Instead, she focused on pocketbook issues with a low-key, grassroots campaign that set her apart not only from Macron but also her alarmist rival on the far right, Éric Zemmour, a TV polemicist whose shrill anti-immigration campaign last autumn briefly propelled him into second place. (In the final results, Zemmour only got 7 percent of the vote.)
On March 31, Macron’s former prime minister Édouard Philippe came out and said it: “Yes. Of course Marine Le Pen could win the presidential election.” Two days later, Macron held his first and only campaign rally, a Las Vegas–type show that had 30,000 supporters stomping their feet and waving their phone flashlights. He too warned about the real danger of a Le Pen victory.
And in the week before the first round, polling showed Macron’s presumptive lead in the second round had shrunk dramatically. In a poll released on April 4, the result of the second round face-off was projected to be 51.5 for Macron and 48.5 percent for Le Pen, hovering around the margin of error—meaning that the French far right is now closer to power than at any time since World War II.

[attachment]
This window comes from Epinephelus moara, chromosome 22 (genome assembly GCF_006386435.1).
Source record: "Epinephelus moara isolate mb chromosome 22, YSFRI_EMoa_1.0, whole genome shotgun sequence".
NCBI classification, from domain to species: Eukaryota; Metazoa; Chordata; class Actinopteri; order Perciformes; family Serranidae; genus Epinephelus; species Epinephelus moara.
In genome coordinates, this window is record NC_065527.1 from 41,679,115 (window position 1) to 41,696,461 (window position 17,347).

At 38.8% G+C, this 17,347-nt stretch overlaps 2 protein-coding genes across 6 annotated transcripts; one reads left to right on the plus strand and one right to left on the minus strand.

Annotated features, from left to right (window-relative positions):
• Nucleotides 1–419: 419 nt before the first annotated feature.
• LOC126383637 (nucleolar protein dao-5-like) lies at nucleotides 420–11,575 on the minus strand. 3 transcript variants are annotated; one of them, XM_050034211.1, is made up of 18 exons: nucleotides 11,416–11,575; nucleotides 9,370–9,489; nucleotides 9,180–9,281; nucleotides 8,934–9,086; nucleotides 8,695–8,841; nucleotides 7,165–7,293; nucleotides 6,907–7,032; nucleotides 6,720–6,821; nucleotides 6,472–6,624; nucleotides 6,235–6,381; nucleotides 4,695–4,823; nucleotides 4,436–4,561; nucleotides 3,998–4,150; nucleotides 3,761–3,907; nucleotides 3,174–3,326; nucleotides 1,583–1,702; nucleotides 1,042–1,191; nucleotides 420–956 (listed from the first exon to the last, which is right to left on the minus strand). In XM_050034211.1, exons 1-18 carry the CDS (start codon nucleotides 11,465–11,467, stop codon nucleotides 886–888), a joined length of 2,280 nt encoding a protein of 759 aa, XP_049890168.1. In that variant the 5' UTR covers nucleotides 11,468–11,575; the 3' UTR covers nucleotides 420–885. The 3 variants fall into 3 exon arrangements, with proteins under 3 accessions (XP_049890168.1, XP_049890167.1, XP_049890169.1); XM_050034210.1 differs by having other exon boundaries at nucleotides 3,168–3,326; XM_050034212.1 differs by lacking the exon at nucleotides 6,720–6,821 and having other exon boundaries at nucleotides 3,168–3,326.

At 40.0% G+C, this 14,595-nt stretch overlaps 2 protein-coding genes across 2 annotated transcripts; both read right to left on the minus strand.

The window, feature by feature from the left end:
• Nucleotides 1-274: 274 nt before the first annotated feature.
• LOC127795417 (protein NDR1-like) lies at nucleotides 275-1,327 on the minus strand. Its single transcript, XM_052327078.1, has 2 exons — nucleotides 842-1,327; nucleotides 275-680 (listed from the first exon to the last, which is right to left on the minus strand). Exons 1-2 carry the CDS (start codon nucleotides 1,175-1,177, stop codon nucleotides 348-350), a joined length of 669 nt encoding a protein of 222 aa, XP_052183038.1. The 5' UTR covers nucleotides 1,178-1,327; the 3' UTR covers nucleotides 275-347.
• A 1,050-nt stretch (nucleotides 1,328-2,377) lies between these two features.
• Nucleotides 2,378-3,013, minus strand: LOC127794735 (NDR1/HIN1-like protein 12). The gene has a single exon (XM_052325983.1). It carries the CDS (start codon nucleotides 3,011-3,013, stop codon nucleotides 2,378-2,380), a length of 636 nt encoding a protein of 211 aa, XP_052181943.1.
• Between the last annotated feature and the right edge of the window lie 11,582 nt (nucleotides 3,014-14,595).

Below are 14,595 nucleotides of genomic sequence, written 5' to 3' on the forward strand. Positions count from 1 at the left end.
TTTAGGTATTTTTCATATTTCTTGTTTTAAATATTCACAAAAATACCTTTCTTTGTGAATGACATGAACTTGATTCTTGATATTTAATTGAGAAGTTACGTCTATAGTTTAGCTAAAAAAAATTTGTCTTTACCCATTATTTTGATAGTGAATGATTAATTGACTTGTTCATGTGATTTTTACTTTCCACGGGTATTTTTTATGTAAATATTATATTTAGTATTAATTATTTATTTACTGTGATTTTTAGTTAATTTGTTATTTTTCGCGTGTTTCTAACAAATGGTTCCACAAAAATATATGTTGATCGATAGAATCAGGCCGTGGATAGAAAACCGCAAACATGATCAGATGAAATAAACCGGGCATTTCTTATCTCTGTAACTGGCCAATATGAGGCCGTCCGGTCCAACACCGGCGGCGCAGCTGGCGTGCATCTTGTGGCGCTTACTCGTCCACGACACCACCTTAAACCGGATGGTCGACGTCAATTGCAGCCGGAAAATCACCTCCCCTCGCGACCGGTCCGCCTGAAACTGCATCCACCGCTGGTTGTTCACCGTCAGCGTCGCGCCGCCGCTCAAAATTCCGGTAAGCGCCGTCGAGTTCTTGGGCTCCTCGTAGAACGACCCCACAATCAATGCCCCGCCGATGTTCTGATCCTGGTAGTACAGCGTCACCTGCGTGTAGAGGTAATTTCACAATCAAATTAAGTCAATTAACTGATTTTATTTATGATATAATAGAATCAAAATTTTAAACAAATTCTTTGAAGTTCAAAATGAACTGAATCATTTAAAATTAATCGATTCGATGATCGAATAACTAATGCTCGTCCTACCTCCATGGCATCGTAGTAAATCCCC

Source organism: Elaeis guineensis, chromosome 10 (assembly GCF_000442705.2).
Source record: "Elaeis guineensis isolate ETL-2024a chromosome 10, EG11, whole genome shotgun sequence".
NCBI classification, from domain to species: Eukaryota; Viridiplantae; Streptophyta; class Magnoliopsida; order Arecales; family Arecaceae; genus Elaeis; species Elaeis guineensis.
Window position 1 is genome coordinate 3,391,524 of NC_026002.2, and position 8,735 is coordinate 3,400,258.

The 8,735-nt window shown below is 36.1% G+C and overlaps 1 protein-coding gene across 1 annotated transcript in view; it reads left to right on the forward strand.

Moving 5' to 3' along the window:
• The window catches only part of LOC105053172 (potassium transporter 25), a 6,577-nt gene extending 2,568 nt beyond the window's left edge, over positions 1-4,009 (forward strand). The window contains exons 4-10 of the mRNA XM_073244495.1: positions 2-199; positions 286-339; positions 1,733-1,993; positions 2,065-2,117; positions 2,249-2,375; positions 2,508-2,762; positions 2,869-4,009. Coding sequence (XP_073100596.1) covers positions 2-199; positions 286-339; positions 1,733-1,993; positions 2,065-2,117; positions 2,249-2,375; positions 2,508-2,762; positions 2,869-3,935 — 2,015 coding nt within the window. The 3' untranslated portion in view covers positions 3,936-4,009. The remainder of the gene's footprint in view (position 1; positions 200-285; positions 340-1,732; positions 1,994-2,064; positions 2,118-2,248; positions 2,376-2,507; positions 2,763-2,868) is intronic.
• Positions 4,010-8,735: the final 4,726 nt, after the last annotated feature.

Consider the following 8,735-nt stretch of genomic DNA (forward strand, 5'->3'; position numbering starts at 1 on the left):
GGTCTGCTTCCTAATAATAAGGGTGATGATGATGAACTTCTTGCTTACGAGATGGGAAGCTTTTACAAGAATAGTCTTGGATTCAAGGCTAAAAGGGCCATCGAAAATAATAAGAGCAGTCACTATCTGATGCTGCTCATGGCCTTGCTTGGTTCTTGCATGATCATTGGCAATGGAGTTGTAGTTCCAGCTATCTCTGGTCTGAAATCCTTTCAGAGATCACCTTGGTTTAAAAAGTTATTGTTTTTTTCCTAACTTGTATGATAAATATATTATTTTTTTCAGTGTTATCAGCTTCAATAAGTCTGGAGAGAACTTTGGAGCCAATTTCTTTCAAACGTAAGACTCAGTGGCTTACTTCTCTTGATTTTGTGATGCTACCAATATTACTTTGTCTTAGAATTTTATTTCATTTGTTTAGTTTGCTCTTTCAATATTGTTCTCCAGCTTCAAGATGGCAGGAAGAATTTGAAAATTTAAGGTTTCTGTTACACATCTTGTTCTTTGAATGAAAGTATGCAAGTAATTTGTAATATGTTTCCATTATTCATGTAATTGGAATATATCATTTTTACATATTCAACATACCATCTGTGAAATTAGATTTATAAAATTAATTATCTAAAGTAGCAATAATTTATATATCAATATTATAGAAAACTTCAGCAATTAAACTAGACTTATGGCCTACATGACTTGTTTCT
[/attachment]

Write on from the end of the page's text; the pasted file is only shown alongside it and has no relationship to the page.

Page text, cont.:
France, whose Fifth Republic is incarnated by a powerful, almost monarchical presidency, is known for its impatience with its leaders. “The French turn on their presidents very quickly, because they are so dominating, so omnipresent,” Sylvie Kauffmann, editorial director at Le Monde, told me.
Even so, Macron’s slip in the polls may seem puzzling. Here is a young and dynamic leader making the most of his stature as leader of the country that now holds the European Union’s rotating presidency. He is intelligent, bold, and ambitious, capable of holding his own in hours-long discussions with both local notables and foreign leaders.